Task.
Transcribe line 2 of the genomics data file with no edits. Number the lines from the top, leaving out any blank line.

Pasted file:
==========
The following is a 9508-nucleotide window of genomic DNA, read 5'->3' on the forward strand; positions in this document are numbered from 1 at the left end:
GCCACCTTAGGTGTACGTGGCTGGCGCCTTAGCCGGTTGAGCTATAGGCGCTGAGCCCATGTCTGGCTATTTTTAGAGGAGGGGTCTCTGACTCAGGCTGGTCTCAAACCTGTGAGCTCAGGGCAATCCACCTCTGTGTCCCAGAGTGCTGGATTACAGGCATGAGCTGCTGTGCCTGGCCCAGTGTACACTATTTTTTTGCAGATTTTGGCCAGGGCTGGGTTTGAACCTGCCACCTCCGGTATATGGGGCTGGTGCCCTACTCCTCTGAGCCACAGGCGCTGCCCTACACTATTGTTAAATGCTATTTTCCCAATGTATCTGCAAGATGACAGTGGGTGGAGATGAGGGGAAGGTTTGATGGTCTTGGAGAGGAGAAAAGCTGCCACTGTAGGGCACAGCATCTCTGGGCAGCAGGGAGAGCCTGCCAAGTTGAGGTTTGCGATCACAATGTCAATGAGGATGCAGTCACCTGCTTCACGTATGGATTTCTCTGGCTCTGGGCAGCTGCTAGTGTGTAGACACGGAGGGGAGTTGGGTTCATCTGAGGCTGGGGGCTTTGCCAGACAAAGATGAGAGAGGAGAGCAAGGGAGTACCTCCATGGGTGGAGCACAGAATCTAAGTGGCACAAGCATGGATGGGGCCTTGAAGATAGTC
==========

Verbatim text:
GCCACCTTAGGTGTACGTGGCTGGCGCCTTAGCCGGTTGAGCTATAGGCGCTGAGCCCATGTCTGGCTATTTTTAGAGGAGGGGTCTCTGACTCAGGCTGGTCTCAAACCTGTGAGCTCAGGGCAATCCACCTCTGTGTCCCAGAGTGCTGGATTACAGGCATGAGCTGCTGTGCCTGGCCCAGTGTACACTATTTTTTTGCAGATTTTGGCCAGGGCTGGGTTTGAACCTGCCACCTCCGGTATATGGGGCTGGTGCCCTACTCCTCTGAGCCACAGGCGCTGCCCTACACTATTGTTAAATGCTATTTTCCCAATGTATCTGCAAGATGACAGTGGGTGGAGATGAGGGGAAGGTTTGATGGTCTTGGAGAGGAGAAAAGCTGCCACTGTAGGGCACAGCATCTCTGGGCAGCAGGGAGAGCCTGCCAAGTTGAGGTTTGCGATCACAATGTCAATGAGGATGCAGTCACCTGCTTCACGTATGGATTTCTCTGGCTCTGGGCAGCTGCTAGTGTGTAGACACGGAGGGGAGTTGGGTTCATCTGAGGCTGGGGGCTTTGCCAGACAAAGATGAGAGAGGAGAGCAAGGGAGTACCTCCATGGGTGGAGCACAGAATCTAAGTGGCACAAGCATGGATGGGGCCTTGAAGATAGTC